I think Don Mattingly should be relieved if the Dodgers let him go. A man of his caliber as a former player, teacher and person should not have to follow the orders of these so-called boy geniuses in the front office handing down line-ups and shifts culled from their voluminous stat charts and saber-metrics. What do these dudes know about the smell of the game? It’s a simple game and these guys can’t out think it. Anybody who thought the team they put out this year had a chance with only two great starters and a bunch of riffraff have no clue as to the grueling nature of a seven game series. Writers bring back the days of Koufax and Drysdale, but they didn’t play in two extra playoff series and they had a great third starter in Claude Osteen, a money pitcher in his own right, a clever lefty with great stuff and acumen who finished games strong. Just ask Vin Scully.
The fact that almost every player on the Dodgers was hurt at one time or another is a disgrace. Ethier is once a baby always a baby. Carl Crawford is a left-handed hitting track star who without that speed would be a .250 hitter and is now the perennial walking wounded who should have learned the drag bunt years ago. The Dodgers are a 300 million dollar mess. I love it. Money don’t buy everything, big shots. Go buy another mansion or another plane and sit in your luxury boxes with your sycophants.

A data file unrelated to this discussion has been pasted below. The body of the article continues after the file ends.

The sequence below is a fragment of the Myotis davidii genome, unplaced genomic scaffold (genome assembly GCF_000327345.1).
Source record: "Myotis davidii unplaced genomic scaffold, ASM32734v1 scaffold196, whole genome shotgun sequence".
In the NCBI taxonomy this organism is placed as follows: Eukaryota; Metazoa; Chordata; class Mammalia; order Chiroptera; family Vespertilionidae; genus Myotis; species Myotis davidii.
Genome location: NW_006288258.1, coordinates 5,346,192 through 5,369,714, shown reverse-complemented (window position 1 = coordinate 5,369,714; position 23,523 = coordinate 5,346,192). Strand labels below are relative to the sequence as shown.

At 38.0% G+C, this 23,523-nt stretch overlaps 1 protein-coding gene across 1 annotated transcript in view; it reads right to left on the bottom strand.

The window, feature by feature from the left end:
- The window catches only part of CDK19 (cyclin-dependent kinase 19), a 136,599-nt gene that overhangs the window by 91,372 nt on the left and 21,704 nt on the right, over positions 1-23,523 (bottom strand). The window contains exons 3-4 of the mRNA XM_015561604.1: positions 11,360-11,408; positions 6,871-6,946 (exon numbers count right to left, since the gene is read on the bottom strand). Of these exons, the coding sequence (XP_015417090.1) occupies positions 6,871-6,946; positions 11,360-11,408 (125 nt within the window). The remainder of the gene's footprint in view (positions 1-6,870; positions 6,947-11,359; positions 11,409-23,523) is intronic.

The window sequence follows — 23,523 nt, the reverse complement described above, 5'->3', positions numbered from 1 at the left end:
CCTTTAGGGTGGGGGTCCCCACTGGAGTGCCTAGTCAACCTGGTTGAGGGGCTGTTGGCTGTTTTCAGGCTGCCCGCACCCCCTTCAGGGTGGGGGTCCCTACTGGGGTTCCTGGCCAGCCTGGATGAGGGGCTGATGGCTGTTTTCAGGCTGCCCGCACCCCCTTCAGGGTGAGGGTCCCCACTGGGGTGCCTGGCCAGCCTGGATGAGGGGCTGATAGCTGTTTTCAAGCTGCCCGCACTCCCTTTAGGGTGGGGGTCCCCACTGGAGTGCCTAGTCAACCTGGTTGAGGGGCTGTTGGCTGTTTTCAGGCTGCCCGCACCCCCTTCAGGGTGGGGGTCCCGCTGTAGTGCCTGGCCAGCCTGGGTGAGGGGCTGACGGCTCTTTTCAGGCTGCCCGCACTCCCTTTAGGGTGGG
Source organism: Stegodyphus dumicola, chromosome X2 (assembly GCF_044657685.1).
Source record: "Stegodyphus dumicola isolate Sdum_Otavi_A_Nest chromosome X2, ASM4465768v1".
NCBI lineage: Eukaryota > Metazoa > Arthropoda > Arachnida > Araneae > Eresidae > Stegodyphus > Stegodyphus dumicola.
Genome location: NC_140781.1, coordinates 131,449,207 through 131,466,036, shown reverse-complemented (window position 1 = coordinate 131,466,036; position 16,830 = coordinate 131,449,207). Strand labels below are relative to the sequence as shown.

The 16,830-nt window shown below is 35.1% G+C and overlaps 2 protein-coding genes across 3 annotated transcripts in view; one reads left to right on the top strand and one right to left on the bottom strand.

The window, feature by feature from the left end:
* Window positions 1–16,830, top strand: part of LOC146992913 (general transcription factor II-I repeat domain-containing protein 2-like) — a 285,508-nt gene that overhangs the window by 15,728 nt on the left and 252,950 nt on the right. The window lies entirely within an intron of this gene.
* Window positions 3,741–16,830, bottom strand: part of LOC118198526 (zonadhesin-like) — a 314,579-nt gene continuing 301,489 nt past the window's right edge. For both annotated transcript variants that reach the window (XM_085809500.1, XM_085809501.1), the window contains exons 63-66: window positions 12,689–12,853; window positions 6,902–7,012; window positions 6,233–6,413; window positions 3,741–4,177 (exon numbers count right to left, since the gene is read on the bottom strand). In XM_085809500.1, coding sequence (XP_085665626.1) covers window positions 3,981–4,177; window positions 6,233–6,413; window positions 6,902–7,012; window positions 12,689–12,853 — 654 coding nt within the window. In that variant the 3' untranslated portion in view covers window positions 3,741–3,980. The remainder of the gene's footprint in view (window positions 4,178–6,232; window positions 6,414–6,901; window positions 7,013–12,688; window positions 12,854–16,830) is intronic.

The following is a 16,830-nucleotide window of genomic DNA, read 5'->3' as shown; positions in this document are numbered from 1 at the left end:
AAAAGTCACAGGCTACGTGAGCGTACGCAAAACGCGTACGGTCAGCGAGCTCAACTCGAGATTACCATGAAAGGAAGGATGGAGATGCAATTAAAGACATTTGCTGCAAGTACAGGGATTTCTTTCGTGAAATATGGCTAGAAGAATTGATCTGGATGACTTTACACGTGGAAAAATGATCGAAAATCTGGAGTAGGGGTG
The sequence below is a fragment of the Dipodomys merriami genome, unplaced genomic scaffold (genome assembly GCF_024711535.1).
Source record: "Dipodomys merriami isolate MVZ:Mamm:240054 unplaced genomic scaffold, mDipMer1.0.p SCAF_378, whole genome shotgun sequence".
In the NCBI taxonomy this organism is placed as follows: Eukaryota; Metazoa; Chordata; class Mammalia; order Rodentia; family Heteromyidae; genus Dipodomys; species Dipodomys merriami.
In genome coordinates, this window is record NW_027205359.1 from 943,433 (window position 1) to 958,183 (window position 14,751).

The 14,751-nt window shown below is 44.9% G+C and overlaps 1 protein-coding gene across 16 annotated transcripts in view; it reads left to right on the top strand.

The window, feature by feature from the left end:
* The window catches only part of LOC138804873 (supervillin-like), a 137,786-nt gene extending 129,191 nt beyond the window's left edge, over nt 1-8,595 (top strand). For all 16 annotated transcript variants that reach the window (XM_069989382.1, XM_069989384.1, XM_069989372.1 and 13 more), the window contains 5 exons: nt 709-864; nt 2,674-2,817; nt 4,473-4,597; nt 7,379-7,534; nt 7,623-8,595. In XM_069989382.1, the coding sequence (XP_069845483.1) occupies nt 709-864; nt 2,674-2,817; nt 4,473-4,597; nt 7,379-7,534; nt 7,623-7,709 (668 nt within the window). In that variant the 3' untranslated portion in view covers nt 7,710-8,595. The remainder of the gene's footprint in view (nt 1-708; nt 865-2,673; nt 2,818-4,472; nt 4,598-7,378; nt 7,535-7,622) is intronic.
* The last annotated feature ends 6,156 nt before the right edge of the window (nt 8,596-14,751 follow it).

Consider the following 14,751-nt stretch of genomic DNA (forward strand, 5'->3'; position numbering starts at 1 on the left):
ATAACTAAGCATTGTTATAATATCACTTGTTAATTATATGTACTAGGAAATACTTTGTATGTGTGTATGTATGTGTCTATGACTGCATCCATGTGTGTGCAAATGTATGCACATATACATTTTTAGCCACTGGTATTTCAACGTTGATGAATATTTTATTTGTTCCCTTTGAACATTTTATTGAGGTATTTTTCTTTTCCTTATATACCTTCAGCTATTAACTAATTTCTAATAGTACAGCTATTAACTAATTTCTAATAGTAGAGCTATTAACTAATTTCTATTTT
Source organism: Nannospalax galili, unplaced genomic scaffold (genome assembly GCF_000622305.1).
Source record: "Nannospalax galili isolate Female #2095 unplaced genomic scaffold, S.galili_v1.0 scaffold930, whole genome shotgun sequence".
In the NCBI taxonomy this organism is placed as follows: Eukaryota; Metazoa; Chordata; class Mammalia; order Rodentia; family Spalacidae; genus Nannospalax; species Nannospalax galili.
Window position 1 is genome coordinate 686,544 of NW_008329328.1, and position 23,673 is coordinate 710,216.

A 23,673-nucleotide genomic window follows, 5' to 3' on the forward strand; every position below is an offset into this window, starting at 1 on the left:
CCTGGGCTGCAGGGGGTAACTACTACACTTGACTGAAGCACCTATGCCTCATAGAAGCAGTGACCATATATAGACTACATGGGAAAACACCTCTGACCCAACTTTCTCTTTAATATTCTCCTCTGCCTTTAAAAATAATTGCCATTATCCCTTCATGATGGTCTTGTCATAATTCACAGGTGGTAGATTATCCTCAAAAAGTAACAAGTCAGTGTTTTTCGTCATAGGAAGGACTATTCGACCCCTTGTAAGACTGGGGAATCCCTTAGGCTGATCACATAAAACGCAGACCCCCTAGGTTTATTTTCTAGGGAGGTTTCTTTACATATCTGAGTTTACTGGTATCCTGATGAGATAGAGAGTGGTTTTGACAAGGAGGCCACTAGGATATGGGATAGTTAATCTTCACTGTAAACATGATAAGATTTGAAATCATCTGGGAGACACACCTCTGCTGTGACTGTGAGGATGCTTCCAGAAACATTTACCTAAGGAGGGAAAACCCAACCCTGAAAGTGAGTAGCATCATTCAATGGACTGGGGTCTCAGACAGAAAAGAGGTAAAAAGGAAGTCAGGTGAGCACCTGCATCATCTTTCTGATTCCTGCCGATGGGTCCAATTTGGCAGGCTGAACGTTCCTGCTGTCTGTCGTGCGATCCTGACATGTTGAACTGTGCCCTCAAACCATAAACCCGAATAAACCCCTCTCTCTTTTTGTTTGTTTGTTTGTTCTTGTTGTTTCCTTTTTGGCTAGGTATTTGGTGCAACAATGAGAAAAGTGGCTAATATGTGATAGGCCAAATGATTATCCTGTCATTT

In the future you might see players forced to adjust their hitting styles to overcome the new plague of shifts. These players are zoned into hitting certain pitches in certain areas and probably need to cut down on their swings, play a lot of pepper, take a lot of BP, and learn to hit the ball hard where it’s pitched, and better yet, hit any ball where they want--if this occurs the hit-and-run, the most beautiful play in baseball, will make a comeback and ESPN can display this elegance instead of the constant onslaught of tape measure home runs that parallel basketball dunks and have pretty much ruined the play of American youth.
I am NOT interested in how many MPH's a ball comes off the bat of a hitter. I’m capable of hearing it and seeing it!
Schwarber of the Cubs handles that bat like he’s been watching Babe Ruth and eats a lot of hot dogs and drinks a lot of cokes like the Babe.